The “Via Matris Dolorosae” is the “Via Sacra” of the Blessed Virgin Mary, a devotion approved by the Holy See, which expresses the mystery of the Virgin Mother’s participation through faith in the Passion and Death of Jesus, who she accompanied from the manger to the Cross.
According to the Directory on Popular Piety and the Liturgy of 2002, from the Congregation for Divine Worship and the Discipline of the Sacraments, it is a pious exercise which harmonises well with the Lenten season (cfr. n.137).
The meditation on the seven sorrows of Our Lady help us to understand and love even more the role of the Blessed Virgin Mary, “Mother of Sorrows”, explained by the Second Vatican Council as follows:
“She conceived, brought forth and nourished Christ. She presented Him to the Father in the temple, and was united with Him by compassion as He died on the Cross. In this singular way she cooperated by her obedience, faith, hope and burning charity in the work of the Saviour in giving back supernatural life to souls” (Lumen Gentium, 61).
What exactly is the Via Matris?
The “Via Matris Dolorosae”, or simply “Via Matris”, a devotion widely disseminated by the Order of the Servants of Mary, consists in spiritually accompanying Our Lady during seven stations, corresponding to the seven sorrows which the Mother of the Saviour suffered during her life, in the fulfillment of her mission.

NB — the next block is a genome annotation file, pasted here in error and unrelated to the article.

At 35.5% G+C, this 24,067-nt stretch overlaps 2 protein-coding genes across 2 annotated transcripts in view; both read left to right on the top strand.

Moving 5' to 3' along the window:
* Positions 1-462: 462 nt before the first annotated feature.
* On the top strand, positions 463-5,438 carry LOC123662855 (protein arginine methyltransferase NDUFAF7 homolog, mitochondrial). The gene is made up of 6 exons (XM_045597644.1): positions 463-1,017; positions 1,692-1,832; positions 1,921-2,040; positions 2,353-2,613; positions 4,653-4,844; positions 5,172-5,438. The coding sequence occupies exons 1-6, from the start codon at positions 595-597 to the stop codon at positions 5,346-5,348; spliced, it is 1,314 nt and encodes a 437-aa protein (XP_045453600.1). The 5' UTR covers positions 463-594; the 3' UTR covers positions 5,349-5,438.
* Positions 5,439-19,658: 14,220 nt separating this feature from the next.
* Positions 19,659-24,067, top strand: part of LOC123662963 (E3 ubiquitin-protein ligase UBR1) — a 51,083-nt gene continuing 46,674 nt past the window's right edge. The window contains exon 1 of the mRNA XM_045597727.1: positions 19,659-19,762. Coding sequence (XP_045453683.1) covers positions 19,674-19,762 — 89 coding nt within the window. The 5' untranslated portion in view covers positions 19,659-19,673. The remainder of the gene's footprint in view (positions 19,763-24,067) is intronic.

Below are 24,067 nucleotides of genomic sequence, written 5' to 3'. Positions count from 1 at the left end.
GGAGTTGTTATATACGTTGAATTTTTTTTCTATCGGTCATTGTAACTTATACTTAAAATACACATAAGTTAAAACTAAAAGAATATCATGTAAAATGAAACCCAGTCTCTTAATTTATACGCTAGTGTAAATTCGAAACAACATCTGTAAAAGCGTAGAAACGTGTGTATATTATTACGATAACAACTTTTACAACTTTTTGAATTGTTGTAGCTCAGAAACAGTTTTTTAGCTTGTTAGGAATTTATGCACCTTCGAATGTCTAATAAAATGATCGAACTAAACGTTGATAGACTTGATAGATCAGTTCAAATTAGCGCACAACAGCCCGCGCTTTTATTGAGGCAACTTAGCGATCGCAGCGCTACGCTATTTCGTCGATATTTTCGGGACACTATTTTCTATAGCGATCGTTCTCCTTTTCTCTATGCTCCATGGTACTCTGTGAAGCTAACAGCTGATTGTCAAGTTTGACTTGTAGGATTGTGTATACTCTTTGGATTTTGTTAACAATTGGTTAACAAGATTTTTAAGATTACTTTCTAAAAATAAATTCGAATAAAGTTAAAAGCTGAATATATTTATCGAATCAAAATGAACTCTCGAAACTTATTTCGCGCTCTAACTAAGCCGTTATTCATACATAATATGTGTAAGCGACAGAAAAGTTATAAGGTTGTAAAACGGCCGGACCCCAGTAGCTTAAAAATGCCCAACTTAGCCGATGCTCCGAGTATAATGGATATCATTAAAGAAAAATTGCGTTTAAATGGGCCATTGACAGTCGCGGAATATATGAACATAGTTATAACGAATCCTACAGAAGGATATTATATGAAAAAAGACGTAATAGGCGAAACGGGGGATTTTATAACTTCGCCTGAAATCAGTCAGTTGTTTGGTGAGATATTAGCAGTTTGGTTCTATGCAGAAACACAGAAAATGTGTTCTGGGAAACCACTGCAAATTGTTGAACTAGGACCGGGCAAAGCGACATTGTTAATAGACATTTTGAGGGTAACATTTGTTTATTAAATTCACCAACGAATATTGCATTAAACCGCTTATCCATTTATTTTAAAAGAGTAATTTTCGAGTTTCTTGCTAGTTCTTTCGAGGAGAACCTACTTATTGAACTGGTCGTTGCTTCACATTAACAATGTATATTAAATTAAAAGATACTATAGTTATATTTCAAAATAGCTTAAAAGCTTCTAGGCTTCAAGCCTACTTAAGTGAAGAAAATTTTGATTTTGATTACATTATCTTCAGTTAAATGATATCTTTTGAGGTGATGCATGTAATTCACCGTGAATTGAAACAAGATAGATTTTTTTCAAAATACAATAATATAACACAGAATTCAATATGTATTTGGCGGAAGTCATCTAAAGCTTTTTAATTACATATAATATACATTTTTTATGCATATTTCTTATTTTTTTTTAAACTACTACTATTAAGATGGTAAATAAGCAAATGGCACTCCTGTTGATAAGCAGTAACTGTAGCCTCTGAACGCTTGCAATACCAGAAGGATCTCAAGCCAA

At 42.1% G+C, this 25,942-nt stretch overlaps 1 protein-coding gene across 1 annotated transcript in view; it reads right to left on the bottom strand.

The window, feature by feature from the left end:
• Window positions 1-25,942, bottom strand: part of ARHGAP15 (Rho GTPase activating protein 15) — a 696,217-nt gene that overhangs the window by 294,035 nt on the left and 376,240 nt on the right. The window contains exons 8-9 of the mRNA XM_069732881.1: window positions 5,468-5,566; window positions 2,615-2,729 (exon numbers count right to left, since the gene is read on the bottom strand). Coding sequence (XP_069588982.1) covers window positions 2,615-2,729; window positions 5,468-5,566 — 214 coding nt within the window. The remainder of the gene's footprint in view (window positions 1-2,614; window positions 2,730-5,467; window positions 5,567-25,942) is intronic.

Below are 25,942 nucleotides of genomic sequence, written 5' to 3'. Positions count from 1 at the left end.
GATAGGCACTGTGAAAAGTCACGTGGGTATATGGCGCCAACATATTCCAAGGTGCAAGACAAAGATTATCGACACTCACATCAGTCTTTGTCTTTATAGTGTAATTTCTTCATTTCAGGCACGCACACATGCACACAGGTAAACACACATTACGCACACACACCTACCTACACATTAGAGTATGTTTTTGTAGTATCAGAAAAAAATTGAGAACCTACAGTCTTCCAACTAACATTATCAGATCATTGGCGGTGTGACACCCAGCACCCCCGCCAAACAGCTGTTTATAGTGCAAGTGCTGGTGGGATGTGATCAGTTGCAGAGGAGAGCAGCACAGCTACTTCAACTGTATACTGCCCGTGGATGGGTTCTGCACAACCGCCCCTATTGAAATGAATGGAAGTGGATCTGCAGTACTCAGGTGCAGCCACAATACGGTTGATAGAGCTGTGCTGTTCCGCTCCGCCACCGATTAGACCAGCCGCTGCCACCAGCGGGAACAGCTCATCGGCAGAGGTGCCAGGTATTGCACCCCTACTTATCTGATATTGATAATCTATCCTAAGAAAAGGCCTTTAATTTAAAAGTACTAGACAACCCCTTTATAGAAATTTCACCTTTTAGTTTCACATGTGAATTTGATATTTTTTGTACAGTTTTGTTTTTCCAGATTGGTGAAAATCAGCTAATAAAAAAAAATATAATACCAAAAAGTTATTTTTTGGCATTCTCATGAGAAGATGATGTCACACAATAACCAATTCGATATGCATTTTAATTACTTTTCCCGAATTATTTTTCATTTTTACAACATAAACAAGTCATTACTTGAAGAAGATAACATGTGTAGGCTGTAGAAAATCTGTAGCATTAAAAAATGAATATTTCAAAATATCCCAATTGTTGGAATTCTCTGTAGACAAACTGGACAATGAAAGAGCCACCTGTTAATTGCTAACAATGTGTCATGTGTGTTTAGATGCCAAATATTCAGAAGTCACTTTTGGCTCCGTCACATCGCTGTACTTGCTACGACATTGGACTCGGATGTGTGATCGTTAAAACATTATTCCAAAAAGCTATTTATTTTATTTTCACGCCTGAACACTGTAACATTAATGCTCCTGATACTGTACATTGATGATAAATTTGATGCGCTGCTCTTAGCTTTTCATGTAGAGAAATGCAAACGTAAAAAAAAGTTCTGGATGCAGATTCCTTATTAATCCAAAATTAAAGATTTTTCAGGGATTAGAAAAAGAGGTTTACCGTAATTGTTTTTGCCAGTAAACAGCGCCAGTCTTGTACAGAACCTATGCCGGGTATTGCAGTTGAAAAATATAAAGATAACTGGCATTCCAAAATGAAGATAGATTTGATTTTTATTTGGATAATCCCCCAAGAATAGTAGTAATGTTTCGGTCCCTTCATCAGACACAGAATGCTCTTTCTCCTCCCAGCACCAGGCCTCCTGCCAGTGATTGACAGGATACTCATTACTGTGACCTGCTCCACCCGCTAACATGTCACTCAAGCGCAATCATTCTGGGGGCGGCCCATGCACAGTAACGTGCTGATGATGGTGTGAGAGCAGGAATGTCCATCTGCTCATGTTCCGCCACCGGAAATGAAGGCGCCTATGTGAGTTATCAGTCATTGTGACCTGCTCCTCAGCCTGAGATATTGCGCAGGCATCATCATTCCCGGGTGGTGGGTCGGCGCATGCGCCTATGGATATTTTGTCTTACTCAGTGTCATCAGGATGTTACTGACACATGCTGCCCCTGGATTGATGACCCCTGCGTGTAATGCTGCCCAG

We follow Mary as she faithfully receives the prophecy of Simeon, in her flight to Egypt with Jesus and Joseph, the loss of the Child Jesus in Jerusalem, the meeting with her suffering Son on the way to Calvary, and also at the foot of the Cross; when she receives the Body of Jesus, and finally when she places Him in the sepulchre, awaiting the Resurrection.
Little is known of its origin. Some authors believe it emerged in the twelfth century, with the appearance of some parchments in different languages, on the sorrows and tears of Our Lady.
Nevertheless, it is known that in the long ago year of 1661, in Barcelona, Spain, the Servites instituted a procession on Palm Sunday, during which seven stations were carried, representing the seven sorrows of Our Lady. Before each station a Gospel passage was read or a meditation done.
This procession seems to have been the true starting point of the Via Matris as we know it today.
In the nineteenth century, Pope Leo XIII approved this pious exercise, which even became a specific expression of Marian piety for the Servite Order and of many devotees in general. As a result, the devotion spread rapidly throughout the world in the twentieth century.
The recitation of the Via Matris was established in many cities of Portugal, Spain and Italy, but also in Chicago, for example, where the Basilica of Our Lady of Sorrows was filled to capacity, necessitating the repetition of the prayers and meditations many times each day for several days in succession. Something similar took place at the Shrine of Our Lady of Pointe-Navarre in Quebec, where Fr. Jean-Marie Watier was the founder of the shrine and the main promoter of this devotion.